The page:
Wow, this paragraph has SO many inaccuracies in it, I don't know where to begin... but fortunately, I doubt anyone's looking to you for guidance.

Edited to add, I'm laughing at the way Deftones's opinions are stated, not the opinions of the OP. Deftones, if you look into apologetics, you'll find that there's a lot more "back up" out there... doesn't mean you have to believe, but it's far from the "stories 'round the campfire" that you've made it sound like.
Where consistency and logic lose ground in the Bible (or any Holy Book), faith most assuredly makes up for it, don't it.
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Old 11-21-05, 11:48 PM
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Originally Posted by movielib
Not necessarily. I admit many atheists believe the idea of "moral absolutes" is wrong. They may think that morality is culturally based and what some cultures consider wrong is OK in other cultures which do not hold the same beliefs. I do not subscribe to any of that.

The "freedom principle" (which is my basis for morality) that people have the right to live as they want as long as they do not interfere with the identical right of others to live as they want is neither subjective nor relative. I believe it is an objective standard because it is the only one under which the rights of all people are the same. Thus I believe that initiating force or fraud or the threat of force against others is objectively wrong and it is wrong regardless of the time period or culture.

Mine may not be the same absolute morality as Christians or other theists but it is an absolute morality.
So do unto others as you would have them do unto you?
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Old 11-21-05, 11:49 PM
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Originally Posted by DVD Polizei
Where consistency and logic lose ground in the Bible (or any Holy Book), faith most assuredly makes up for it, don't it.
DVD P, I respectfully disagree. Consistency and logic are present in the Bible, and I would argue that everyone has faith: some just have it in their ownselves, considering their own reasoning higher than anything else. There is no proof that I could offer that would satisfy that kind of "faith".

Besides, that's not really the purpose of threads around here, is it? It's too hard to have a continuous, linear, logical discussion about ANYthing!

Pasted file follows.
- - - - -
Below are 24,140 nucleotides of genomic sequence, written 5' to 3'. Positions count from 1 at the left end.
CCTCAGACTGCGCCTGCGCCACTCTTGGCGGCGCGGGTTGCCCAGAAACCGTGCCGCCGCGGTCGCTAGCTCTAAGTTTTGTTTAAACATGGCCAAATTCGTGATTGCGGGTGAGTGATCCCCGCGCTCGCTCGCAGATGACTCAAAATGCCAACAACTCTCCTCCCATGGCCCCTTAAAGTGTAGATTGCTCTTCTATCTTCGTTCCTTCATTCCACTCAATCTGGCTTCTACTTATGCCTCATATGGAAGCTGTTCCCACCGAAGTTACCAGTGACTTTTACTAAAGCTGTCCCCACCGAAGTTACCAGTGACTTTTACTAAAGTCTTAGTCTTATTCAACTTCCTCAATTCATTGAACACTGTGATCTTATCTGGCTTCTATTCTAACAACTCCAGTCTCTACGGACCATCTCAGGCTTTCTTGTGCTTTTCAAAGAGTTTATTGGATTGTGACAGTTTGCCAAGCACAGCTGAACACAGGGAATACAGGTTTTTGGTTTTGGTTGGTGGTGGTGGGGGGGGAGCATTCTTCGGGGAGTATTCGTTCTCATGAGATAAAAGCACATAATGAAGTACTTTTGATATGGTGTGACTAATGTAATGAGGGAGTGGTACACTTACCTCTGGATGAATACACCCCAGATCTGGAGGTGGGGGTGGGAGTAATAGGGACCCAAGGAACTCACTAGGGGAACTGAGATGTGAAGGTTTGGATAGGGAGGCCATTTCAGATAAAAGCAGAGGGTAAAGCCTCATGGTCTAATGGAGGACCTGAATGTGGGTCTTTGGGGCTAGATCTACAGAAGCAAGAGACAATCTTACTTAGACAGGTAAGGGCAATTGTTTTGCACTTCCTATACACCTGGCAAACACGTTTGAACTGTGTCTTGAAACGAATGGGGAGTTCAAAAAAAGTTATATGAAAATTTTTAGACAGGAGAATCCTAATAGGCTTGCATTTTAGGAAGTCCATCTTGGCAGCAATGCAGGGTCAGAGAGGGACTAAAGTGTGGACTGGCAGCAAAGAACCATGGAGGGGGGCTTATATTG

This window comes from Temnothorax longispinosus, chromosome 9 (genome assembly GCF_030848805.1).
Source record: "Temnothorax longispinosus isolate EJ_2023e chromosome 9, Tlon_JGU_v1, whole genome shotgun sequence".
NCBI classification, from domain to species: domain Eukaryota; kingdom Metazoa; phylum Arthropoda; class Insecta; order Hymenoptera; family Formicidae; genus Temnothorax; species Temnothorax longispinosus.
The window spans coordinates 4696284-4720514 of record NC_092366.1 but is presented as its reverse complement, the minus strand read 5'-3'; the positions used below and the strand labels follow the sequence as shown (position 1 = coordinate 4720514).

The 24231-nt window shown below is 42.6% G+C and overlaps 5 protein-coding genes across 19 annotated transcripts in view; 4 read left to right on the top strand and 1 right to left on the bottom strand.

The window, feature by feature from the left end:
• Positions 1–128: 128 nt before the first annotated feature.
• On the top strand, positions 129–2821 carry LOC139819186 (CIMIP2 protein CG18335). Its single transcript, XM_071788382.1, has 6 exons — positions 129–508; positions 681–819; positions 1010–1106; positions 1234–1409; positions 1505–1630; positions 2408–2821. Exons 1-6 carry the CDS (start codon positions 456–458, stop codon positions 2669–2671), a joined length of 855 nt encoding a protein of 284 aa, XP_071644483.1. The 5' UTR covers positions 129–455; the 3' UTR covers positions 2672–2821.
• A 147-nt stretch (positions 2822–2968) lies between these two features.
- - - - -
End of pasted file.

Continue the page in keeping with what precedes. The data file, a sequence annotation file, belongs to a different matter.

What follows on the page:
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Old 11-22-05, 12:03 AM
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Let's all play "Imagine" in the background.

Whereas I agree with the principle - i.e. 'believing in no God' can make me a better person because I'll live each day as it comes as best I can, it's still a simple way out from trying to figure out how the universe works (or doesn't, given one's belief.)
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Old 11-22-05, 12:08 AM
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Originally Posted by kvrdave
So do unto others as you would have them do unto you?
No, I think the freedom principle goes way beyond that. The "Golden Rule" is based on each person's (subjective) idea of how he or she wants to be treated. I think the negative form of the Golden Rule (attributed to both Confucius and Rabbi Hillel): "Do not unto others what you would not have them do unto you" is, I think superior, the Platinum Rule if you will. But I think the freedom principle is better than both because it takes personal preferences and desires completely out of it and is truly objective. We could call it the Diamond Rule. Simpler because it is "just" Carbon but stronger, like the hardest substance known.

Last edited by movielib; 11-22-05 at 12:11 AM.
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Old 11-22-05, 12:29 AM
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I disagree with his belief, but he's still cool in my book.